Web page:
Rika Lesser

Questions of Love: New & Selected Poems

"Rika Lesser has been meditating on the twists and turns of love ever since her elegant first volume of poems, Etruscan Things, in 1983. Now Questions of Love presents a generous selection from a quarter century of her work, along with the blazing new poems that make up a book by themselves. Fearless, clear-minded, and harrowing, Lesser's poems match their wrenched prosody to their wrenching subject: the way people blunder, torture and are tortured in the name of love. And yet these poems have room, too, for wit and for great tenderness. This is a full-hearted collection, as rich in light as in darkness."
-Rosanna Warren

“Having read her poems for years, I see now that together they make an arc—the line’s effort to be a circle, where she can begin again: ‘need for a new start,’ she calls it. And I see too the struggle in poem after poem, in poem within poem (as in Etruscan Things, her grandest fabric), to be loyal to 'what we have behind us,' even as she wants to get to what lies ahead. Throughout she keeps asking Questions of Love, all of which amount to What Can I Give? And the one answer Rika Lesser allows herself is: everything, except to give up. It is a splendid, legendary agon.”
-Richard Howard

"Rika Lesser creates precisely calibrated whirlwinds, poems of profound beauty driven by the urgency of a century in crisis. John Donne spoke of 'the naked thinking heart' as the poetic subject, but in our age there's a perceived split between intellect and emotion. Lesser is here to heal that. Her logic is passionate, her emotional grounding impeccably self-exacting. In a brilliant way, these are poems that work. They examine their own premises and move dialectically, toward unmapped territory. from the certainties of suffering to the terrifying openness of healing from the firm stances of conviction to the problematic ground of truth. Questions of Love is a major, long-awaited collection."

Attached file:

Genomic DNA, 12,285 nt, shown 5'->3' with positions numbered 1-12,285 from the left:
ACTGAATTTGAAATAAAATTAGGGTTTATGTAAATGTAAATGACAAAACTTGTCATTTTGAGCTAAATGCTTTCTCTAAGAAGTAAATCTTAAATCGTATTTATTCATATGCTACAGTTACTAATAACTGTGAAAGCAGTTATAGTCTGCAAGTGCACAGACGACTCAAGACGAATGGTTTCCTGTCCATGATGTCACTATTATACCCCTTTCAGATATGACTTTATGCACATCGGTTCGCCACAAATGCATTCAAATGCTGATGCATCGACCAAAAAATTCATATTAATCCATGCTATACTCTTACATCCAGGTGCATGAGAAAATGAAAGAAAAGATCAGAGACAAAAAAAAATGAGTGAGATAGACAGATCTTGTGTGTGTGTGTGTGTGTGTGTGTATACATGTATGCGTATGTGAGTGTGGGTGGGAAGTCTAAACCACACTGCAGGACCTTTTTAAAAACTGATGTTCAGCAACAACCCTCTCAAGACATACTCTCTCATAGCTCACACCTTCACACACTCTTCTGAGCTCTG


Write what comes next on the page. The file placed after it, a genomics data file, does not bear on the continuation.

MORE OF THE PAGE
-D. Nurkse

"The long labor of Rika Lesser's days and years has produced a body of poetry that combines the luxury, the disassocation, the sweetness, and the sharp drama of dreams with the logic and relentless intelligence of great philosophy. It's a privilege to read her poems, and to understand again by reading them how widely human consciousness can spread its wings."
-Vijay Seshadri


Persons of Prognostication


VII

It is so quiet here:
Before the onset:
the heart’s dark door
desolate
open.
The locks – fast.

What remains in the veins,
What insists in the heart
to start us once, startle us, leads
to this impasse only.

I do not need you – here
I need the door – ajar
And we – parting. Far –
Oceans – between.

(1973)


Questions of Love brings together the best of Rika Lesser's three earlier books and a stunning collection of her most recent poems. From her undergraduate years at Yale during the seventies to her more recent reflections on death and loss, Lesser mines the quotidian for moments of profound insight. Dickinson's influence on Lesser has been noted throughout her career, and her new poems are invested more than ever in Dickinson's syntactical ingenuity:

   my sister has death on her plate
   she eats heartily She eats well